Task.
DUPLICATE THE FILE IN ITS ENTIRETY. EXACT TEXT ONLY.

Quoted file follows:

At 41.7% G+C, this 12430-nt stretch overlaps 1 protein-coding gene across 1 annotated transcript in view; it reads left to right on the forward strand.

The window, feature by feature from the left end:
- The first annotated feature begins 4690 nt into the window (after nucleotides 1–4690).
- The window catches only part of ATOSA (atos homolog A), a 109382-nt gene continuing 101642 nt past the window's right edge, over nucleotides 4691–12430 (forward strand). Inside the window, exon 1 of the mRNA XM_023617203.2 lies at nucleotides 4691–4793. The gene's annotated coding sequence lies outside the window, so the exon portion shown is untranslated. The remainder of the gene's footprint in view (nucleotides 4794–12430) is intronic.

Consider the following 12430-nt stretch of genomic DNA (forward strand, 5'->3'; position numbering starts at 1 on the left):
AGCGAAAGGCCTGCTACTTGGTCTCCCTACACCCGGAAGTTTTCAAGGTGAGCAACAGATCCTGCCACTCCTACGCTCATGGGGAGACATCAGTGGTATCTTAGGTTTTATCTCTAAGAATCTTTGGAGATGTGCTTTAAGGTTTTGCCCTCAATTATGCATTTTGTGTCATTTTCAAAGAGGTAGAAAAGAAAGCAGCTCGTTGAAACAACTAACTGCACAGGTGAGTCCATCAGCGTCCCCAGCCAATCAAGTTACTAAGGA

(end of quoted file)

At 41.7% G+C, this 12430-nt stretch overlaps 1 protein-coding gene across 1 annotated transcript in view; it reads left to right on the forward strand.

The window, feature by feature from the left end:
- The first annotated feature begins 4690 nt into the window (after nucleotides 1–4690).
- The window catches only part of ATOSA (atos homolog A), a 109382-nt gene continuing 101642 nt past the window's right edge, over nucleotides 4691–12430 (forward strand). Inside the window, exon 1 of the mRNA XM_023617203.2 lies at nucleotides 4691–4793. The gene's annotated coding sequence lies outside the window, so the exon portion shown is untranslated. The remainder of the gene's footprint in view (nucleotides 4794–12430) is intronic.

Consider the following 12430-nt stretch of genomic DNA (forward strand, 5'->3'; position numbering starts at 1 on the left):
AGCGAAAGGCCTGCTACTTGGTCTCCCTACACCCGGAAGTTTTCAAGGTGAGCAACAGATCCTGCCACTCCTACGCTCATGGGGAGACATCAGTGGTATCTTAGGTTTTATCTCTAAGAATCTTTGGAGATGTGCTTTAAGGTTTTGCCCTCAATTATGCATTTTGTGTCATTTTCAAAGAGGTAGAAAAGAAAGCAGCTCGTTGAAACAACTAACTGCACAGGTGAGTCCATCAGCGTCCCCAGCCAATCAAGTTACTAAGGA